The county collects three different 1 percent sales taxes: the Local Option Sales Tax (LOST), the Education Local Option Sales Tax (ELOST), and the Special Purpose Local Option Sales Tax (SPLOST). The former is fixed, but the latter two require periodic voter renewal.
Because of differences in what is covered by the taxes and differences in administrative fees, the three taxes produce different revenue amounts each month, though the SPLOST and ELOST amounts are very similar.
Data From Department Of Revenue
I downloaded the distributions for all three taxes in Oconee County from the Georgia Department of Revenue for the last two years.
The three taxes show the same general pattern in collections, and all three had been down five of the last six months, prior to the October distribution.
The chart below is for SPLOST for distributions for the last 24 months.
|Click To Enlarge|
I included the figure for the SPLOST distribution for October that Geddings said he had in his “back pocket.”
The county received $702,999 on Oct. 31, which is for September collections. That is up 10.7 percent from the $635,255 the county received on Oct. 31 of 2018.
For the 12 months from Nov. 30, 2017, to Oct. 31, 2018, the county took in $7,552,001. For the 12 months from Nov. 30, 2018, to Oct. 31, 2019, the county took in $7,881,998, or an increase of a 4.4 percent.
I did not include the pro rata quarterly distributions made by the Department of Revenue to counties, but those would change the totals slightly but would not substantially alter the percent change.
Following Gedding’s financial report, the Board approved the use of SPLOST accrued interest in an amount not to exceed $60,000 for Farmland Preservation to assist in funding a conservation easement for 40.8 acres of the Randy Wilkes Farm, 1011 Greene Ferry Road at Greensboro Road.
Wilkes is the brother of Oconee County Commission William “Bubber” Wilkes, who did not participate in the discussion or vote on the use of SPLOST funds for the easement.
In October of 2017, the Board of Commissioners had approved the Wilkes farm for protection, and in October of 2018, it approved funding for four additional forms for a total of $470,000.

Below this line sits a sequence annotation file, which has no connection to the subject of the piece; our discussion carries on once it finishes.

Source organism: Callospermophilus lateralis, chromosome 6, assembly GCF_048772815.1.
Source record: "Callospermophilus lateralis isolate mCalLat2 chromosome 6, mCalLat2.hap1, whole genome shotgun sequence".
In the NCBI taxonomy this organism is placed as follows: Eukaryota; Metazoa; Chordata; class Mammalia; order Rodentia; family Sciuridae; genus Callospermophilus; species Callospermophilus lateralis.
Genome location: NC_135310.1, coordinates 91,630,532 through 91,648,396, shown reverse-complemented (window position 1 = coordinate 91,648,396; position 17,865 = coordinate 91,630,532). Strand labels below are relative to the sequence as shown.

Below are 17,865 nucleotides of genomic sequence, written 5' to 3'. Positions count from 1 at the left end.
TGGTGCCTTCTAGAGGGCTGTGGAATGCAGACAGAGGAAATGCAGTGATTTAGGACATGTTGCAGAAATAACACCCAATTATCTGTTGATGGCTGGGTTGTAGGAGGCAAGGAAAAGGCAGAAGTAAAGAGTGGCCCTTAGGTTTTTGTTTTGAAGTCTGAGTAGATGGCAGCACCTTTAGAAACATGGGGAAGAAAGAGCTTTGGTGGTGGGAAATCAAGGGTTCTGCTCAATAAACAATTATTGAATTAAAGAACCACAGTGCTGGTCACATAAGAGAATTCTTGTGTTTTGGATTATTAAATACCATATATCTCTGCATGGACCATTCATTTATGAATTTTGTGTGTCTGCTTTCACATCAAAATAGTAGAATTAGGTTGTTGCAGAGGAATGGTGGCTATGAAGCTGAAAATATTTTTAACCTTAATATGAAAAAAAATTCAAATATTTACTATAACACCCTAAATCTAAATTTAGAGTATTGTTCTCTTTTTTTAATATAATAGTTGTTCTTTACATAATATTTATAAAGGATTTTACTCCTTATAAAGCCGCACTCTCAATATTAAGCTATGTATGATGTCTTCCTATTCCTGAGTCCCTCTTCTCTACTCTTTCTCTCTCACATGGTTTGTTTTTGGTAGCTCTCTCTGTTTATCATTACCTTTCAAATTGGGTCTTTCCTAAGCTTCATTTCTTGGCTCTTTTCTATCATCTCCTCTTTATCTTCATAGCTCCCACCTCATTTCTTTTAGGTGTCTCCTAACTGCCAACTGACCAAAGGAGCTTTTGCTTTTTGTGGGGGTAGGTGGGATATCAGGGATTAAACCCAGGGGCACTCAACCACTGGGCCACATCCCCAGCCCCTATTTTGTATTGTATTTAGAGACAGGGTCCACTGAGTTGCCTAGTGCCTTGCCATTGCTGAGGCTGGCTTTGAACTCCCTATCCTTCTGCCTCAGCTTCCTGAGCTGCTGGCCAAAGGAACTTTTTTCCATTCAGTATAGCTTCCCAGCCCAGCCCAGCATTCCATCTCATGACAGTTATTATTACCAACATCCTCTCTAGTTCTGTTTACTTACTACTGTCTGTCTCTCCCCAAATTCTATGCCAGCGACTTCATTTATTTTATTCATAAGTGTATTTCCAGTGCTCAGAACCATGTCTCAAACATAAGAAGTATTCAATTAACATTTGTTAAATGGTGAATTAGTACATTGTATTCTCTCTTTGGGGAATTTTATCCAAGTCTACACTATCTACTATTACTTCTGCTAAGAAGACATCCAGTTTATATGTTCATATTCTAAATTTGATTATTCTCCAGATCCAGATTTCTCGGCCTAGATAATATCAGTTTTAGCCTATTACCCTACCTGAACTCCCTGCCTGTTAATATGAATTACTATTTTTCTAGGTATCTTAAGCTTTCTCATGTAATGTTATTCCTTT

The vote on Tuesday was to approve funding for the Wilkes farm. The $60,000 in SPLOST accrued interest will be added to $61,000 in SPLOST funds for the required $121,000 in matching funds for the easement.
The 40.8 acres that will be put under easement are part of a larger tract of 77.21 acres owned by Randy Wilkes.
The Athens Land Trust will hold the easement, which will prevent Randy Wilkes from developing the acreage.
Gedding’s financial report on Tuesday showed that the county has overspent SPLOST collections to date on “Farmland Protection” by $75,299.
In other action at the meeting on Tuesday, the Board of Commissioners recognized the Oconee County Fire Rescue medical responders for their response in saving the life of a resident who experienced a major cardiac event.
Chad and Jennifer Arnest attended the meeting to express their thanks to the entire emergency response team for their rapid, life-sustaining assistance following Chad Arnest’s heart attack.
The 14 Oconee volunteer medical responders recognized were: Chase Appling, Jared Cargile, Daniel Culbertson, John Daniell, Derek Edwards, Dane Grayson, Ricky Hayes, Cameron Hughes, Shawn Johnston, Chris Mobley (Incident Command), Branden Newton, Mark Smith, Josh Willard (National EMS and Oconee Fire), and C.J. Worden.
The Georgia Department of Community Affairs also presented the Oconee County Planning and Code Enforcement Department with its PlanFirst Community designation at the Board of Commissioners meeting on Tuesday.
The Board appointed Susanna Rains Moriarty to the Board of Health, Carole Ludwig to the Farmland Preservation Committee, and Frederick Lutz, Sandra-Lee Zahrn, Mark Campbell, Angela Nichole Moss-Hill and Daphne Norton to the Library Advisory Board.
The video below is of the Nov. 5 meeting of the Board of Commissioners.
Recognition of the Oconee County Fire Rescue medical responders is at 5:13 in the video.
Geddings gave his report at 20:32 in the video.